NEW CANAAN, Conn.—Following a recent school event for his youngest son, singer-songwriter Paul Simon issued a personal statement asking for others to “please, in the name of all that is holy, stop calling me ‘Al.'"
His plea continues: “When my single ‘You Can Call Me Al’ first released in 1986, concertgoers and interviewers alike started calling me ‘Al.’ Each one thought they were the first person to think of it, and they’d usually say it with a wink, or a pat on the shoulder, and then would laugh at their own joke. For the first week or so, it was mildly amusing at best. After a month, it was outright annoying. That was 29 years ago, and it’s time to stop.”
Attendees at the school event that pushed Simon over the edge reported that another parent, 55-year-old John Marin, introduced himself to Simon by saying, “Do you mind if I call you ‘Al’?” Marin reportedly winked at the end of his question, which triggered a Pavlovian response in Simon, who had to be restrained by other parents. Through the clutches of these bystanders, Simon called Marin an “unimaginative buffoon” who, like countless others, has “grossly oversimplified a song about the universality of midlife crises.”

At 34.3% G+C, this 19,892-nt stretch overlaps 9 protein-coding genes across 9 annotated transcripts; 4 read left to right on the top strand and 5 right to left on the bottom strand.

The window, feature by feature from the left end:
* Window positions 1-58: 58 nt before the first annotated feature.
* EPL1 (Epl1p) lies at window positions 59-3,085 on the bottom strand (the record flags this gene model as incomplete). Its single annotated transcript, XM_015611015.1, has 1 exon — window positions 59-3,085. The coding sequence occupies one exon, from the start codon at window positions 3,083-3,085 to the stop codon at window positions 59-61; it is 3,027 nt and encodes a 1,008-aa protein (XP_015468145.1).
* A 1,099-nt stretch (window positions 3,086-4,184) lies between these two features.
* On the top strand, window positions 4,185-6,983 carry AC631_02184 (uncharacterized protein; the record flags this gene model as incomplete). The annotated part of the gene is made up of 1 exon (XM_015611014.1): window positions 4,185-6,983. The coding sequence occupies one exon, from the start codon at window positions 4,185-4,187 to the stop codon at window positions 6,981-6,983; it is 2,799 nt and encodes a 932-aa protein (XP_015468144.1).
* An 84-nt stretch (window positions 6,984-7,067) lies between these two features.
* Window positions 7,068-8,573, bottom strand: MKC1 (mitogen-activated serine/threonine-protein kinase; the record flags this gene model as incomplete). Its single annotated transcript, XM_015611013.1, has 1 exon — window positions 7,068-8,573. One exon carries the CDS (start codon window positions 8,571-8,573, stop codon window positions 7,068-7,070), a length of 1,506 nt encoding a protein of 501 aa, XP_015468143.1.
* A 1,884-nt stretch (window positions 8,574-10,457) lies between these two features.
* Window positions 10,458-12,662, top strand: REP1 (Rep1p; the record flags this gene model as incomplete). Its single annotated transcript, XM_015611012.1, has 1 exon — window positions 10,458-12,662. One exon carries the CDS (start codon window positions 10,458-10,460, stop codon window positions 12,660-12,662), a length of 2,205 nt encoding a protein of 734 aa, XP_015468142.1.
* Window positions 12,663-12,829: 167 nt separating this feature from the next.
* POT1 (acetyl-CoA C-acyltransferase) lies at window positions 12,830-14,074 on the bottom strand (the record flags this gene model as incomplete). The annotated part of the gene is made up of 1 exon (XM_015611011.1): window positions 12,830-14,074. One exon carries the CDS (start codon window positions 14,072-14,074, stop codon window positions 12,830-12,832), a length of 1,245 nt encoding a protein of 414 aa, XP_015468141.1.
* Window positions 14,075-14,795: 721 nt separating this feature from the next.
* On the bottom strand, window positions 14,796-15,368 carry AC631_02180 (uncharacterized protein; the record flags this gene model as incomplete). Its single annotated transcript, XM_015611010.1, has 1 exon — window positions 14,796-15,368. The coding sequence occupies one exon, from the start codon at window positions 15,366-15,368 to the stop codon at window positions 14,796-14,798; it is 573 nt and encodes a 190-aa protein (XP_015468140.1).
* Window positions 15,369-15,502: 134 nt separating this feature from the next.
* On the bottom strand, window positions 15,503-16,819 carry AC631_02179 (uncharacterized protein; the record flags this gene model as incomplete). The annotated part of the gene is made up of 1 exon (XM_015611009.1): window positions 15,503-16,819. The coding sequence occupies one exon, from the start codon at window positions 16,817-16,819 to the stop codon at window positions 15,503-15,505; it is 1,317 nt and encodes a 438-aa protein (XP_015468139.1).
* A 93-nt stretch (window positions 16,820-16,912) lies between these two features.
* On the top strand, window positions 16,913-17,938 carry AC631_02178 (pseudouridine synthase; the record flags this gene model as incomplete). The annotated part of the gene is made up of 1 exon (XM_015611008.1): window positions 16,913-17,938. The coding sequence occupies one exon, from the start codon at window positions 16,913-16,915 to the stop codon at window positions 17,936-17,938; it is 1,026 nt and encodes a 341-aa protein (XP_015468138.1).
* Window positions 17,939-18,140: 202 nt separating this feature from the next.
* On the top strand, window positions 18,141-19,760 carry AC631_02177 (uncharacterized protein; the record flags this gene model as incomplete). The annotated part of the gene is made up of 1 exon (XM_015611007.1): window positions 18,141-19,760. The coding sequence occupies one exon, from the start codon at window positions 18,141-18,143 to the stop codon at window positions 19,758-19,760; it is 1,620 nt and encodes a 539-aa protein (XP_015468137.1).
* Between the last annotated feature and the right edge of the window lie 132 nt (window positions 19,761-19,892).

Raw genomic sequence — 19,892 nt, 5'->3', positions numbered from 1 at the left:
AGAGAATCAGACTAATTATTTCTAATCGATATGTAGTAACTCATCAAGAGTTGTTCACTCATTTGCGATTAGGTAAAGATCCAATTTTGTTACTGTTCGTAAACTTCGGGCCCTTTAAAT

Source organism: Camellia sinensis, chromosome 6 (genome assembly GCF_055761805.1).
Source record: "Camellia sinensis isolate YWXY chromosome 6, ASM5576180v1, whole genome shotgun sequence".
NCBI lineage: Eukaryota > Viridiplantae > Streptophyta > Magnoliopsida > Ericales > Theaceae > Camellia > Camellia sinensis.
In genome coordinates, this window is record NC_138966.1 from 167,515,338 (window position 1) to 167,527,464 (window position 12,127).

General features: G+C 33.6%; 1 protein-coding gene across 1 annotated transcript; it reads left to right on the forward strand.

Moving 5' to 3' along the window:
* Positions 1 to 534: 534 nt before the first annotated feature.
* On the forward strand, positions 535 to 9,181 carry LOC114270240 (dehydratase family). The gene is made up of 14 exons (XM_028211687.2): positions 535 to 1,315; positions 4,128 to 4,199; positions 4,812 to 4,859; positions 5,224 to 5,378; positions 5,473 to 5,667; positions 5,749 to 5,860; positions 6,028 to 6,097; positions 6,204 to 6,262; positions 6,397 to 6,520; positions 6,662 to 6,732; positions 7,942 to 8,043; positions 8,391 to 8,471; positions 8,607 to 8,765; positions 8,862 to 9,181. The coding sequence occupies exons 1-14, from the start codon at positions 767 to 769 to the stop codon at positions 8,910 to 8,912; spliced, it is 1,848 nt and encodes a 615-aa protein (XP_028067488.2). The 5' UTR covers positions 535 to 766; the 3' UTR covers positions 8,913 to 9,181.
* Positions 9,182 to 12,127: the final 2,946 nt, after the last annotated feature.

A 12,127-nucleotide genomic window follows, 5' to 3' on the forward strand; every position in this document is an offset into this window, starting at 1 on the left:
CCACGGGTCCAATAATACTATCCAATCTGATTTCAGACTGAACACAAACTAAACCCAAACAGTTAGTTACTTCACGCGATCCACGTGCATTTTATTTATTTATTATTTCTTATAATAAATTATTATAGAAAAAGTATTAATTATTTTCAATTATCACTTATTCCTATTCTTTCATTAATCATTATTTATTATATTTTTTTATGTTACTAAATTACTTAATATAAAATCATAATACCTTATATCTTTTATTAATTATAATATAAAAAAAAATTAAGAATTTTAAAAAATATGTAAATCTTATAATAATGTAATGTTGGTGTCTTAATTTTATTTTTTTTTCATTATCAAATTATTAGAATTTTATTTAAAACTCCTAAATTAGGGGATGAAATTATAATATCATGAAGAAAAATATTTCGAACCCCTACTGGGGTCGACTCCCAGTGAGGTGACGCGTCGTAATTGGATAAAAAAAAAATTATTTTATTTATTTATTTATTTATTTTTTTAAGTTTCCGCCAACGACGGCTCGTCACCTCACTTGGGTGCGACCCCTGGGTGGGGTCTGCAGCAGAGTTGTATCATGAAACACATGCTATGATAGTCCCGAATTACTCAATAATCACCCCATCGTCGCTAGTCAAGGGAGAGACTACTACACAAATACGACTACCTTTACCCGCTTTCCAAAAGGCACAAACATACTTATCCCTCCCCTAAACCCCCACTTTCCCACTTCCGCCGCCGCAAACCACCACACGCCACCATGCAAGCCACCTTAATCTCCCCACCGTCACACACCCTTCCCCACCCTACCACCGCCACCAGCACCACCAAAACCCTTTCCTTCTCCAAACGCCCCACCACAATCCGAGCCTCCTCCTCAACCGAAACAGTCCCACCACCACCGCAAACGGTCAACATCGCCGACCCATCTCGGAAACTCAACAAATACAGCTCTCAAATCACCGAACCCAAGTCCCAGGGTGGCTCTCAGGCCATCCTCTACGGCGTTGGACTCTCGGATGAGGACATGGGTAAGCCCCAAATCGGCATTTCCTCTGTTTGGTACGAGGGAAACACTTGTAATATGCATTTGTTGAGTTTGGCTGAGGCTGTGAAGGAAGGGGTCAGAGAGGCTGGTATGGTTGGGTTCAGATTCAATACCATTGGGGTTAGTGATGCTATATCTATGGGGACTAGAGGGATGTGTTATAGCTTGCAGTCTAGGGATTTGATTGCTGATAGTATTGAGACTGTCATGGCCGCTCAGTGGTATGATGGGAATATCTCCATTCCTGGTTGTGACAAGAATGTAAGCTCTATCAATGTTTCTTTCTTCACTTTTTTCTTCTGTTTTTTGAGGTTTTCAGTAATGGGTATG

“I don’t see why he got so upset,” said Marin. “I just wanted to let him know, in my own unique way, that I was a fan. I mean, didn’t he tell us it was OK to call him that?”
Simon estimates he has been called “Al”—primarily by middle-aged white men while winking—no fewer than 17 trillion times since the song’s release.